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  • Green for the Greater Good

Update on DNREC meeting, Action Alert, and Public Design Workshops Starting Tonight

In this e-Newsletter we share a report and next steps from last Monday’s Town Hall with DNREC to discuss health risks of hazardous substances at the Rodney Reservoir and the City’s plan for demolition. We also share an invitation to participate in Rodney Reservoir Public Workshops sponsored by the City of Wilmington tonight, 12/11 and tomorrow 12/12.

WHO WE ARE: Green for the Greater Good is a group of neighbors working to keep the Rodney Reservoir safe, public and green so all residents can enjoy its use. Let’s all work together to make sure our community’s health is protected and the Rodney Reservoir becomes a park.


Many thanks to the 80+ neighbors who participated, asked questions, and showed decision-makers how important this issue is to our community! Thank you also to the representatives of DNREC’s Waste and Hazardous Substances and Air Quality divisions, the City of Wilmington’s Public Works Department, and the City’s contractors D’Huy Engineering and Verdantas who made presentations and answered questions. We appreciate everyone’s time and professionalism. 

Here are key points from what we learned:

Why DNREC approved the City’s plan to not clean up known hazardous substances at the Rodney Reservoir:

  • DNREC is allowing the CIty to move forward with demolition without cleaning up known hazardous substances because the use of the site is not currently residential and not expected to be residential in the future, and DNREC’s risk model showed unacceptable health risks only for residential use.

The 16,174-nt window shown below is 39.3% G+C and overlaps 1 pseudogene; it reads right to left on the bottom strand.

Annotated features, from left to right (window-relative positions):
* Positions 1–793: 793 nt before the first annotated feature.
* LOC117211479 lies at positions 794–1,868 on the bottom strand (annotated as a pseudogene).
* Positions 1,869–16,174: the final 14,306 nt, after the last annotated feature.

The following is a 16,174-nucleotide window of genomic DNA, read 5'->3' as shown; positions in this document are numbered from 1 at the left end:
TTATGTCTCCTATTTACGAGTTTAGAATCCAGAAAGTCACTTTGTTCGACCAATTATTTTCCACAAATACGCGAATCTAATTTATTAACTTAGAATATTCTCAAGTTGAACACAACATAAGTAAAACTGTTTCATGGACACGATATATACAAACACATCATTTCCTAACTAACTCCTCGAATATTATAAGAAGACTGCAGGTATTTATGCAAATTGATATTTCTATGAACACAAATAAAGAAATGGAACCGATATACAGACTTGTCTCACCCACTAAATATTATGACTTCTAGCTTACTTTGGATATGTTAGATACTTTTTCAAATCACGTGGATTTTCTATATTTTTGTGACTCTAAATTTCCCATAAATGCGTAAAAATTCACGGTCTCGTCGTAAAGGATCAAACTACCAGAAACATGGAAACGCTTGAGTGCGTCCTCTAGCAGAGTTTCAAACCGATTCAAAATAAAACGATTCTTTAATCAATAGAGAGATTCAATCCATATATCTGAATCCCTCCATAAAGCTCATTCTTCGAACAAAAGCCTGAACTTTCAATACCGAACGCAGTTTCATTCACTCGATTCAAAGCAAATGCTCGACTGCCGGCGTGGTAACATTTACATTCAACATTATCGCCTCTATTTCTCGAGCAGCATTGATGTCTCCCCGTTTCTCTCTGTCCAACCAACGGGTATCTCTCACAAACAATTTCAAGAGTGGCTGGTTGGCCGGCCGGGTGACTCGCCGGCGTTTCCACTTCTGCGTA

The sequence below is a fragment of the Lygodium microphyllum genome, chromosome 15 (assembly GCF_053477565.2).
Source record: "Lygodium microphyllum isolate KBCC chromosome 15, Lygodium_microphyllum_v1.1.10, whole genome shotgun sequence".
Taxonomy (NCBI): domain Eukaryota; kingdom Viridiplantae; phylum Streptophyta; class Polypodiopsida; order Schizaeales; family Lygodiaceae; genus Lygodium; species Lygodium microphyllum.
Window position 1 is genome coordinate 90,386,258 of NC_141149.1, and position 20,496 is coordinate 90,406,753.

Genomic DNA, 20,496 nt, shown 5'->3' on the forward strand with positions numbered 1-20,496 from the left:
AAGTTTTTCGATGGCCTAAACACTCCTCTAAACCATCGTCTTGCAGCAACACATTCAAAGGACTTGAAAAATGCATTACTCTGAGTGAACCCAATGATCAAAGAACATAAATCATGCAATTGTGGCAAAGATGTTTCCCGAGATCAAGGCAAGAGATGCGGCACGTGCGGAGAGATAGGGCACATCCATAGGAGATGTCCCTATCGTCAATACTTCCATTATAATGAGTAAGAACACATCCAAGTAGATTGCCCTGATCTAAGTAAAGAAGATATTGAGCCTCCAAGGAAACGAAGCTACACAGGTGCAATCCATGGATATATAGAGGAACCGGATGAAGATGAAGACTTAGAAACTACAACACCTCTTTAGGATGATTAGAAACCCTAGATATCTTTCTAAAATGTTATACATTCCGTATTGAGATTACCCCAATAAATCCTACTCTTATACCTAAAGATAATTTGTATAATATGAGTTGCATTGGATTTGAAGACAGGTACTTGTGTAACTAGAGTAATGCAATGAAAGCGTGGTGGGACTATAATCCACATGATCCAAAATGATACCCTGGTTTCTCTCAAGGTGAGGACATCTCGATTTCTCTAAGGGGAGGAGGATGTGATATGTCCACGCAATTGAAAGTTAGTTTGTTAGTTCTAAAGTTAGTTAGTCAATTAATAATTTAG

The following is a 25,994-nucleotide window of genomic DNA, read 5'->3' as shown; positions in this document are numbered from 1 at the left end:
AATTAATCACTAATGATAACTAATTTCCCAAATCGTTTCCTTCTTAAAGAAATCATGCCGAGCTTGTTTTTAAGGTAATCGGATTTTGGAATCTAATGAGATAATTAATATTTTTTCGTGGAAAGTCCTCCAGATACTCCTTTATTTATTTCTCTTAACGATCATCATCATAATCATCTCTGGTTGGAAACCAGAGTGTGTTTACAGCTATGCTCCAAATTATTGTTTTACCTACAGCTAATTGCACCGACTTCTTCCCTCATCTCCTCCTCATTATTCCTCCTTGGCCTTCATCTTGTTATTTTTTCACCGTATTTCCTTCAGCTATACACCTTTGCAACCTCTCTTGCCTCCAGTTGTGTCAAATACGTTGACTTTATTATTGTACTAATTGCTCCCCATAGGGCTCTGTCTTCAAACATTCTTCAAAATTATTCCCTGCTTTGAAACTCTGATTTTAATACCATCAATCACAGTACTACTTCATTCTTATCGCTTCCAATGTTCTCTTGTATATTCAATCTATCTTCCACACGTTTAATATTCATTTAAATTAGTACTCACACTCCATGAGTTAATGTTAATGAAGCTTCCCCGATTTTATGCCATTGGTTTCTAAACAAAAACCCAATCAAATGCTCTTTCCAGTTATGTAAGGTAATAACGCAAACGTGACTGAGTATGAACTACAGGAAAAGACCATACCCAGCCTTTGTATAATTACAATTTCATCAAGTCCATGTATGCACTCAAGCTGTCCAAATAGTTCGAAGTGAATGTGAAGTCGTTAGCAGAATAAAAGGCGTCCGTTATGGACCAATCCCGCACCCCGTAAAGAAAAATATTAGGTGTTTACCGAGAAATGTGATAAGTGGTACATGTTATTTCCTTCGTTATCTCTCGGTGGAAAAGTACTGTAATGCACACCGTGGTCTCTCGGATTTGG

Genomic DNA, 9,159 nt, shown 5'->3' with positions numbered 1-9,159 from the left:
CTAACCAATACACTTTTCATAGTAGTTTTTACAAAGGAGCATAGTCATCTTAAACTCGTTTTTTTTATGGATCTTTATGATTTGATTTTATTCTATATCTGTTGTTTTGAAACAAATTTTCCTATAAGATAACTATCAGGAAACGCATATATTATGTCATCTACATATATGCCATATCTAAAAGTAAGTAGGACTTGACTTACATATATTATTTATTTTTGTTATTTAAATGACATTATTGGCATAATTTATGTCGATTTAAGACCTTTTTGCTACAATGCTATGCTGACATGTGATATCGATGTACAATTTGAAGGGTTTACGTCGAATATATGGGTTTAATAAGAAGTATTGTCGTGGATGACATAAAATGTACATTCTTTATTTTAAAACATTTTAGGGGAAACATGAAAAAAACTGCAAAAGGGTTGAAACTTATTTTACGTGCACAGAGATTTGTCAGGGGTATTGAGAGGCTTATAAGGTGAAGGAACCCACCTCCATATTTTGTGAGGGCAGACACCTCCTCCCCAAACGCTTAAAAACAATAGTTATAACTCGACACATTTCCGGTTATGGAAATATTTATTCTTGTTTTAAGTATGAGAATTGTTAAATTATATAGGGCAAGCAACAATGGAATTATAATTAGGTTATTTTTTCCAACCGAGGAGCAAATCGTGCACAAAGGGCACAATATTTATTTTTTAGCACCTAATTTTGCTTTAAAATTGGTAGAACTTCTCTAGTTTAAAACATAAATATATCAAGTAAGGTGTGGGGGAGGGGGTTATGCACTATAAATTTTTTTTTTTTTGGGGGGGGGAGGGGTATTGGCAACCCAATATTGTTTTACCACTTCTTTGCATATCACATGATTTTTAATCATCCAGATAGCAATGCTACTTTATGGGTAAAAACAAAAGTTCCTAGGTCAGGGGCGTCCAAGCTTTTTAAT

• In cases like these, DNREC’s regulations require the property owner to sign a deed restriction preventing future residential development, but DNREC told us they would not require the CIty to sign a deed restriction until after demolition.

  • In addition, DNREC  said they would allow the City to resample the soils at the Rodney Reservoir after the demolition and check to see if anything has changed. This would leave the option open for the city to both avoid cleaning up the site and avoid a deed restriction preventing future residential use.

DNREC should follow the law and either require the City to remediate hazardous substances at the site before demolition or require the City to sign the deed restriction right away. Anything less is not fair to our community.

Community Members Also Raised Other Important Issues:

DNREC’s risk model does not account for: 

  • How demolition would impact residents living nearby, including across the street from the site;

  • Impact of demolition on vulnerable populations in our neighborhood like patients with acute conditions at the hospital and rehab center;

  • Cumulative impact of exposure on residents of neighborhoods already burdened with air quality issues;

  • Risks of exposure to silica, a major component of concrete, in demolition dust.